The Release/Program Increment Planning

Scrum is based on short iterations, typically 2-3 weeks, in which the development team together with the Product Owner and Scrum Master deliver the slice of the product backlog.

This is great from the perspective of fast adaption as product delivery can be adjusted based on the need. However, such an approach has disadvantages as well. The product delivery and development needs to consider long-term and mid-term planning as well.

Practising Agile in real-life proves that mid-term planning of release cycles is necessary for successful product preparation and planning. The agile development team usually introduce agile release planning. The release planning covers the release cycle (or program increment cycle) which is comprising 3-5 sprints. This approach helps keep a long term perspective of the product plans and drives further development of high-level requirements.

The Product Owner can do long-term planning of the release schedule with a bigger iteration, the Program Increment. Epics or high-level requirements are slotted for particular Program Increment (release on the picture below). Program Increment delivers one or more Epics.

User stories defining the Epic assigned into the Program Increment are still planned by the Scrum team in sprints. Not all epic user stories must be developed in the Program Increment. The Product Owner should consider Minimum Marketable Product (Minimum Viable Product) to gain the speed of the value delivery.

Release planning cycle

Release planning cycle (the first sprint is even planned as well)

Release, Deploy, Program Increment

The release on the picture above represents the larger time-box, the Program Increment. It does not mean the deployment of a new version. That was the terminology used by agile teams a few years ago. We put it here for sake of clarity. The terminology has changed with new frameworks supporting scaled agility, i.e. Scaled Agile Framework.

If the development team is capable, there can be multiple releases, deployments, in every Program Increment. Deploy can be done based on requirements. In some companies, it is at the end o the release cycle. Great agile companies are able to deliver a new version at the end of every sprint. Perfect agile development teams deliver even multiple times per day.

Planning with the medium-term horizon of the team allows having a vision for the future so the architecture or design of the planned features can be adapted without having to redesign them.

Release backlog prepared for the release planning session

Release backlog prepared for the release planning session

The duration of the agile release planning meeting (or Program Increment Planning meeting) depends on the length of time for which it is intended to work. The complexity of requirements and dependencies on other systems should be considered in the setup of the agile release planning meeting as well.

In practical life, it appears that release planning typically takes two days. In more complex cases, it may also be three days.


  1. To know plans for a longer period of time.
  2. To identify the connection between the version and the vision and product strategy.
  3. To introduce features, epics, and their splitting into user stories.
  4. To identify risks.
  5. To identify constraints to the completion of the features.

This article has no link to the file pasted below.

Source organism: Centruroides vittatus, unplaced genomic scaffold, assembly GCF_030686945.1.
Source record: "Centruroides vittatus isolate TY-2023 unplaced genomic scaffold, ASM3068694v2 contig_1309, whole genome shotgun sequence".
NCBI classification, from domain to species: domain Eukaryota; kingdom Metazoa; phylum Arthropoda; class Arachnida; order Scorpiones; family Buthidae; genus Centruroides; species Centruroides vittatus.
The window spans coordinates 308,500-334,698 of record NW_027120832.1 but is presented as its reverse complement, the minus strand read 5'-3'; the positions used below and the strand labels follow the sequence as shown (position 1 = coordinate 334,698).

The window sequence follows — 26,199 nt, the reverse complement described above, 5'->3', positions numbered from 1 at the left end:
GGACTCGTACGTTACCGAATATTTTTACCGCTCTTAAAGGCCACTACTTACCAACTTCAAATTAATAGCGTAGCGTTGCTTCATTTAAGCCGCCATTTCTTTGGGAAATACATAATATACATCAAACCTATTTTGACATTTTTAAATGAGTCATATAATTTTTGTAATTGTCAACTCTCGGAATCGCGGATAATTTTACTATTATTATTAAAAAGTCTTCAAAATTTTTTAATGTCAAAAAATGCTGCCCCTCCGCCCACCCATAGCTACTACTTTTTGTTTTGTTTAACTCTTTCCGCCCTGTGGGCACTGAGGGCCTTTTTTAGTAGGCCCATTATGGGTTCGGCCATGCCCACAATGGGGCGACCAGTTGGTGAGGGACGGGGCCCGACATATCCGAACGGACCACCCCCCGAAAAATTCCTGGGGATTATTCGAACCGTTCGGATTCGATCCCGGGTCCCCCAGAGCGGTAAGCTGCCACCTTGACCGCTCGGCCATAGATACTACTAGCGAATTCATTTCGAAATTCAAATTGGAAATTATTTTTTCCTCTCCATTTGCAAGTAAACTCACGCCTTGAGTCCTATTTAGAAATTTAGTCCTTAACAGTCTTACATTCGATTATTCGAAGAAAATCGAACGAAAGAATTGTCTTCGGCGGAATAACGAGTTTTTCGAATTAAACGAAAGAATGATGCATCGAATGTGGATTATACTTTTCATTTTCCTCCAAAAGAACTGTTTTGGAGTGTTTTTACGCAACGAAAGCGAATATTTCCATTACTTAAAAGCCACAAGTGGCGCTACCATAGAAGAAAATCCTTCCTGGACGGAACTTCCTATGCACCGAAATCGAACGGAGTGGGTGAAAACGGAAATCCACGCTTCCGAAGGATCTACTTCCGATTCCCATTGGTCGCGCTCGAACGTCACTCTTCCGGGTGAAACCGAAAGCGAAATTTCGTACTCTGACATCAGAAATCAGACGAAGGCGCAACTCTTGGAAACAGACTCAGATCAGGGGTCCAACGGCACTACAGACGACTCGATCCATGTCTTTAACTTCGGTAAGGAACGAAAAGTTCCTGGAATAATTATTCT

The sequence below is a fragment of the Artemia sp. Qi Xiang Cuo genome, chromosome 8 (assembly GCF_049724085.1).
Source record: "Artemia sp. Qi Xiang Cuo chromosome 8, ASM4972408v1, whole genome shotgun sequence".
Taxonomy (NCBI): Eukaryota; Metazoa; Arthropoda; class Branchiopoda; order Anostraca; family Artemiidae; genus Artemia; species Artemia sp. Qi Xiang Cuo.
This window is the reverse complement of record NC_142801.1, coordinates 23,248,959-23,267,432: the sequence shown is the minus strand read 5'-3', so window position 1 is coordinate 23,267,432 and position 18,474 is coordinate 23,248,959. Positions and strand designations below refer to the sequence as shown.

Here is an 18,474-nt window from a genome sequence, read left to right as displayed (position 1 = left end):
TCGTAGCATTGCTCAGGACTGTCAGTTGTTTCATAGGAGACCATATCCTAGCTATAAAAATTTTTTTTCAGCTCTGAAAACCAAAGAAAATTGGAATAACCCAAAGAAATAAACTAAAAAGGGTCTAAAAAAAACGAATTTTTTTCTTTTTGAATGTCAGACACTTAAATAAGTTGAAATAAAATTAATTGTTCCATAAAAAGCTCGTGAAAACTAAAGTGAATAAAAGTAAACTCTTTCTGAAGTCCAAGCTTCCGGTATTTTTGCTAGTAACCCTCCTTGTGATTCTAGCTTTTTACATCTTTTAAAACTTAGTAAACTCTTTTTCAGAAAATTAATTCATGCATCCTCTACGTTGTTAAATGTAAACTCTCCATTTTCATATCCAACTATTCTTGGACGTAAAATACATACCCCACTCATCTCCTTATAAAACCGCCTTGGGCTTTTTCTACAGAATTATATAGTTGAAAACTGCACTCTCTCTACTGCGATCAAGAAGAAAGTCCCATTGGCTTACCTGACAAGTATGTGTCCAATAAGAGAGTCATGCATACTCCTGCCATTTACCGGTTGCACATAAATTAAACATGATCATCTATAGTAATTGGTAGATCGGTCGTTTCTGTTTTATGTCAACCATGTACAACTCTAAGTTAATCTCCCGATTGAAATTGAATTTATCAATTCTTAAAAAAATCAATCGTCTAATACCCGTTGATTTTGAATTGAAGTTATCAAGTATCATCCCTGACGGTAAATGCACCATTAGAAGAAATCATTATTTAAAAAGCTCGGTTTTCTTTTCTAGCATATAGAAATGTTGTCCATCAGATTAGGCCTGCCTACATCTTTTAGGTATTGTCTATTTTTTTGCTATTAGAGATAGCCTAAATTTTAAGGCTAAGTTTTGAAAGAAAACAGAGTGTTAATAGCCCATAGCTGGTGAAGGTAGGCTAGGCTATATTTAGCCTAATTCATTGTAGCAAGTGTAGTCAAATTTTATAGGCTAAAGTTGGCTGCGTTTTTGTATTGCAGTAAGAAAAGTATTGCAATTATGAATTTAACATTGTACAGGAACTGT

6. To set the correct order of the requirements.
  7. To schedule requirements into the sprints.
  8. To roughly estimate the severity and complexity of the requirements in story points.
  9. To identify dependencies on other systems.
  10. To coordinate development plans of the dependent systems.
  11. To identify the missing information.
  12. To understand the release intention of the whole team.
  13. To agree on critical dates and milestones.
  14. To understand the requested release schedule.


Product Owner

In the agile release planning session, the Product Owner explains:

  1. Release goals.
  2. Stakeholders and clients who will be affected by the given version and for which the features are developing.
  3. Personas for which the features should be developed.
  4. Features, Epics, or User Stories.
  5. Splitting the Epics into more detailed User Stories. This is done by the team members in some teams.
  6. Definition of Acceptance criteria. They don’t need to be absolutely precise, the level for the rough effort estimation using the Story points is sufficient.


  1. Organizes the release planning meeting.
  2. Moderation of the meeting.
  3. Provision of the necessary material for the workshop.
  4. Evidence of risk.
  5. Joint synchronization of the teams with coordination with other ScrumMasters in case of planning with more teams.

Team members

  1. Understanding of the requirements.
  2. Splitting the Epics into User Stories (in agreement with the product owner).
  3. Assistance with the definition of acceptance criteria.
  4. Identification of risks.
  5. Estimation of the implementation complexity.
  6. Review the requirements ordering.
  7. Identification of dependencies on internal or other systems.
  8. Writing the requirements to the product backlog (depending on the agreement with the Product Owner).

Release Planning Meeting Agenda

release planning agenda

Release planning agenda

The expected outcome of the release planning meeting

  • Identified epics and features of the product.
  • Identification of stakeholders and personas.
  • User stories are slotted into individual sprints.
  • User stories are estimated in story points.
  • Risks identified.
  • Dependencies on other systems identified.
  • The team is committed to the version delivery.

How ScrumDesk supports release planning?